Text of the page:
Honeymoon Bay is best known for its crystal-clear water and white sands — making it the perfect spot for a family day out snorkelling. It’s a small, sheltered bay located about 10 km from the edge of Currarong along the Point Perpendicular Lighthouse Road.


Blue Mountains

The Acacia Flat campground is one of the most secluded in NSW, in the Blue Gum Forest of the Blue Mountains. It’s a bit of a trek, but once you get there, you’ll be glad you made the effort. You can try the Newnes campground, surrounded by sandstone cliffs and eucalypt trees if its more your style.

If you’ve got a 4WD, try the Murphys Glen or The Diggings campgrounds.

Oxley Wild Rivers National Park

If you want to go out into the country, put the Oxley Wild Rivers National Park near Armidale on your list. It’s famous for cascading waterfalls, striking gorges and the ancient Gondwana rainforest. Set up camp at the Dangars Gorge Campground and visit the nearby scenic waterfall lookout and you’ll have a holiday you won’t forget.



Sorrento is a stunning coastal town based in the Mornington Peninsula of Victoria.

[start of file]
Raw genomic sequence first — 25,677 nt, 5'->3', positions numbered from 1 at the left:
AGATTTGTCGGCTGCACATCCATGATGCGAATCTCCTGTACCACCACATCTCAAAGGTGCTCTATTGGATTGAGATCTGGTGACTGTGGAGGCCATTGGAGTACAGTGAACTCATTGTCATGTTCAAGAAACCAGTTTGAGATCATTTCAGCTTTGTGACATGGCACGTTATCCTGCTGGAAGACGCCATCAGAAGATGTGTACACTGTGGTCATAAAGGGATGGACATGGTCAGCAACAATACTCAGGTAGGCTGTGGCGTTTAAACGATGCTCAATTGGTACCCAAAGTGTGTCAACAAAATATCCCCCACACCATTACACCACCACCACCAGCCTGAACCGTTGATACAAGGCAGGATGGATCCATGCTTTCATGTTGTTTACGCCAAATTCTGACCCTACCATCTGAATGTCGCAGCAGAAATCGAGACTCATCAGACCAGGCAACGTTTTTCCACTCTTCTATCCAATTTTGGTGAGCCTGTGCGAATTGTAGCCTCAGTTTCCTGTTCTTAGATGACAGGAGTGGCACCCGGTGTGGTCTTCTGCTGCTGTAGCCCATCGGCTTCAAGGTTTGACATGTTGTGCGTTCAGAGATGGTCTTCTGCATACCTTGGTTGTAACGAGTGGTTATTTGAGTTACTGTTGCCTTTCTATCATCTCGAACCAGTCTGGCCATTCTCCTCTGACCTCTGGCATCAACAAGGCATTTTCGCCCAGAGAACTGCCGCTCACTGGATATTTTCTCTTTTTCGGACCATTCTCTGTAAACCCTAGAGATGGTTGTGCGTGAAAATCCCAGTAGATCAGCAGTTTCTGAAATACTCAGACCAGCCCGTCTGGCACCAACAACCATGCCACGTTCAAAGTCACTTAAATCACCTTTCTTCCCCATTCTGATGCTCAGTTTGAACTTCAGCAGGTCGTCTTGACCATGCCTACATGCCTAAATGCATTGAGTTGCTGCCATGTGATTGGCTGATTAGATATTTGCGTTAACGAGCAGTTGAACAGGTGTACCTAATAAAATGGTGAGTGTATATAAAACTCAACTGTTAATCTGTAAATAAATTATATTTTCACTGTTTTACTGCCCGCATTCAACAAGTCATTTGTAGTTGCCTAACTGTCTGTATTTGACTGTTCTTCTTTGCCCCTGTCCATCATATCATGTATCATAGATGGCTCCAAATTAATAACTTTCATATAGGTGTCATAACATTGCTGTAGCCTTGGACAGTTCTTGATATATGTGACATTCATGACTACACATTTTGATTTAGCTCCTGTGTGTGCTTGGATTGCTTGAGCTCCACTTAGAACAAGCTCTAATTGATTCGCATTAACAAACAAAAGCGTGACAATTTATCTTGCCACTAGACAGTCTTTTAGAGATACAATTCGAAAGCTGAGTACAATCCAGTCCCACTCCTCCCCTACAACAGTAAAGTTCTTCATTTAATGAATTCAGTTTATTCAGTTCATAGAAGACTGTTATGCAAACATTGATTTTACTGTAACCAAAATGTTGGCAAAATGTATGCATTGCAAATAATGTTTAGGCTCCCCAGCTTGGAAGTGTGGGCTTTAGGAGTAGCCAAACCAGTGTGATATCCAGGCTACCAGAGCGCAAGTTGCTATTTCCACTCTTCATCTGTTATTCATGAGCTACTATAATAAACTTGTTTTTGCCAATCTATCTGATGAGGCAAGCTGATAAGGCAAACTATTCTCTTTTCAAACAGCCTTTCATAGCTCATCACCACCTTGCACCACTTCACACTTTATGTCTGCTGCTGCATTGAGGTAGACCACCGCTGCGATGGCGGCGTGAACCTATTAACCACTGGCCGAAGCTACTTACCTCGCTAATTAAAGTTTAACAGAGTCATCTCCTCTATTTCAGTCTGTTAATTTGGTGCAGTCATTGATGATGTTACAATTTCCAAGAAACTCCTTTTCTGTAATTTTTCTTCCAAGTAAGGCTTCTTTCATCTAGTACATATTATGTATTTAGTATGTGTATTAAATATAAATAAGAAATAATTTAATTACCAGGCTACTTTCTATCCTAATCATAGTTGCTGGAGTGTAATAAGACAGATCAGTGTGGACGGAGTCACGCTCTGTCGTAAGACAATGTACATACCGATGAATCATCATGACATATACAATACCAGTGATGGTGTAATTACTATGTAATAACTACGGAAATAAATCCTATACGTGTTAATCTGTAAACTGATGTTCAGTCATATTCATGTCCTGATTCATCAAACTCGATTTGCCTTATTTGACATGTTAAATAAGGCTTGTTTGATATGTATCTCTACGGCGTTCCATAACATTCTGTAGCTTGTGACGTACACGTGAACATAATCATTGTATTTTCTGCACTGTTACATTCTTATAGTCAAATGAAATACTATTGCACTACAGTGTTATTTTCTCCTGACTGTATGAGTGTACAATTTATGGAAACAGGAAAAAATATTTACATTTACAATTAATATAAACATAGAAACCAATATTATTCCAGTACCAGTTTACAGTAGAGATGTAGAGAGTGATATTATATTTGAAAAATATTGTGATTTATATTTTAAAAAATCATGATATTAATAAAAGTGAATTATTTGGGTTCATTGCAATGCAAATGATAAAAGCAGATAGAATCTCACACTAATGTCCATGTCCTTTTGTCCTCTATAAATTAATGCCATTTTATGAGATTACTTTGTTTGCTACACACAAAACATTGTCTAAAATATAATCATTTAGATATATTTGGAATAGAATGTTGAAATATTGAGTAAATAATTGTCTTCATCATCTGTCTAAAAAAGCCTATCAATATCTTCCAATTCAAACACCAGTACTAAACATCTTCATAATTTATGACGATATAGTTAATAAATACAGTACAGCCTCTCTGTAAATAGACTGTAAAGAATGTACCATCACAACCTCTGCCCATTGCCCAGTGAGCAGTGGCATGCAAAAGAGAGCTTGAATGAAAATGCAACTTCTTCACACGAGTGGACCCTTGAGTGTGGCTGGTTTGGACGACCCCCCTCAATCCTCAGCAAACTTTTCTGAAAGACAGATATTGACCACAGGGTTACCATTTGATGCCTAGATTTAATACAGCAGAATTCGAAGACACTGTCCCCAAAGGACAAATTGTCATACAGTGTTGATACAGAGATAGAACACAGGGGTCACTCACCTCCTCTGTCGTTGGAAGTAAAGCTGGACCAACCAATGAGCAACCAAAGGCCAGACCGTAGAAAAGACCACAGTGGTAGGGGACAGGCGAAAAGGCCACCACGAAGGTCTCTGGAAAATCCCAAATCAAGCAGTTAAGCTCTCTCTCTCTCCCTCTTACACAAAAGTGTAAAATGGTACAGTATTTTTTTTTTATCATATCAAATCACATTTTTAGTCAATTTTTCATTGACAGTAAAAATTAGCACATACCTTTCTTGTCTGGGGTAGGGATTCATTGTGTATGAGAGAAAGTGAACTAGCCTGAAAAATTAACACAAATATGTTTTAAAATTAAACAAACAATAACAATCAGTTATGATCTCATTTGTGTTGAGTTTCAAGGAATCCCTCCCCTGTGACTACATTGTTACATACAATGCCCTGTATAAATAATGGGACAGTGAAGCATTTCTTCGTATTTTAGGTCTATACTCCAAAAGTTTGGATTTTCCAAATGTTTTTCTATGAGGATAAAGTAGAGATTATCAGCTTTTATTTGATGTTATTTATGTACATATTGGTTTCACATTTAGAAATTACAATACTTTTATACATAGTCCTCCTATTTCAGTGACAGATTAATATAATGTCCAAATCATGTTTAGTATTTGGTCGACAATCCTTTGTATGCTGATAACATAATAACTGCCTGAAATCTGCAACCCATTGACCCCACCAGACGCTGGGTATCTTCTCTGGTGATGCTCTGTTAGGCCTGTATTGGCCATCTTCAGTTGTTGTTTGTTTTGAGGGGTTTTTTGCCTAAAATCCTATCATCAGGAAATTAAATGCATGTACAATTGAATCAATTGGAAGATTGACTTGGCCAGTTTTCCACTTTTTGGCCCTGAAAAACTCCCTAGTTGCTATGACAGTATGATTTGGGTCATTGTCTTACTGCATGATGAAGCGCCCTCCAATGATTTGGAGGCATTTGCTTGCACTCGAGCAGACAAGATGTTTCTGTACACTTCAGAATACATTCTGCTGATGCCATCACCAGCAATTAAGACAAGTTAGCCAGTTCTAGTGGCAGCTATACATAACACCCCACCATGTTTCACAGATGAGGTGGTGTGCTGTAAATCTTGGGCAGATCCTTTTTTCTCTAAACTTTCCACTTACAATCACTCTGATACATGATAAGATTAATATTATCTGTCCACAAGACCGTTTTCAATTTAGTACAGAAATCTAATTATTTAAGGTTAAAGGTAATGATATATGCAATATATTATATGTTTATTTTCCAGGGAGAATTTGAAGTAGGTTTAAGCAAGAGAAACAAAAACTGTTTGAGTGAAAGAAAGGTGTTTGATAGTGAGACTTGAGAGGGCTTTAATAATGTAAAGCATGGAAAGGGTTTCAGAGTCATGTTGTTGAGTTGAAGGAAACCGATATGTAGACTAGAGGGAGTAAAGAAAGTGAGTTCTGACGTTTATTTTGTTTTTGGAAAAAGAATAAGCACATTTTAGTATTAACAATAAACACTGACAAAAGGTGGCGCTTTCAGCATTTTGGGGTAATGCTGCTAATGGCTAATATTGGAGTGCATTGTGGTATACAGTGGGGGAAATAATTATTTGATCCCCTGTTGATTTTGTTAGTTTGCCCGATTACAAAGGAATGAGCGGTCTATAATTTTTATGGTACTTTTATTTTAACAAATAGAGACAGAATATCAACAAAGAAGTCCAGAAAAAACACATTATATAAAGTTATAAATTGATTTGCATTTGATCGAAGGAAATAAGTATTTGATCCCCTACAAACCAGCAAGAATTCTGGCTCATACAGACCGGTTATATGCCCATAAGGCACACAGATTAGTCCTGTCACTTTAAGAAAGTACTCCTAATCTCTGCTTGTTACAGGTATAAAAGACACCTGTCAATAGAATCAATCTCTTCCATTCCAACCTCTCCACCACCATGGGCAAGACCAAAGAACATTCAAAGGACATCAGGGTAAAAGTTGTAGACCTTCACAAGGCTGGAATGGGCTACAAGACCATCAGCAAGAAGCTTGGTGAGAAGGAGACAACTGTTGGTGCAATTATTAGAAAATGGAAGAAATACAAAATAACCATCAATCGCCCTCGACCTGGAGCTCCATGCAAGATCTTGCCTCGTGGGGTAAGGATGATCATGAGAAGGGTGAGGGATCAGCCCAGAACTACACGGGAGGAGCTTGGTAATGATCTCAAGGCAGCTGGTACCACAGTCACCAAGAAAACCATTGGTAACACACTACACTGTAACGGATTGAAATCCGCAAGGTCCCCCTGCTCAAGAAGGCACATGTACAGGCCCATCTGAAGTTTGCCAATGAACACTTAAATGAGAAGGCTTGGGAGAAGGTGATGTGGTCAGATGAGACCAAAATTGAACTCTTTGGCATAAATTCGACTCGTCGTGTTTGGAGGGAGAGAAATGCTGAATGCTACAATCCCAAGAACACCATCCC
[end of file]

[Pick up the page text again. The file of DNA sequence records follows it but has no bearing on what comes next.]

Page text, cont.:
The vibrant town is packed with activities including wildlife cruises, Polperro dolphin swims, Peninsula stand-up paddle boarding, wineries, world-class golf courses, markets, galleries, and of course beautiful beaches.

Stay on one of the campsites that stretch along the coastline of the beautiful Port Phillip Bay from McCrae to Sorrento.

Barmah Lakes

Barmah Lakes is located near the famous Murray River in the Barmah State Forest.

It is a peaceful camping spot surrounded by River Red Gums, creeks and billabongs — a great spot for canoeing, swimming and fishing.

There are plenty of walking tracks and Aboriginal culture sites nearby.

Grampians National Park

Stretching more than 1500 square kilometres, the Grampians National Park is a treasure trove of natural beauty.

There’s plenty of places to set up camp, including the Jimmy Creek Campground, the Strachans Campground or the Stapylton Campground. Go on hikes like the Major Mitchell Plateau Walk and the Grampians Peaks Trail.

CREDIT: Parks Victoria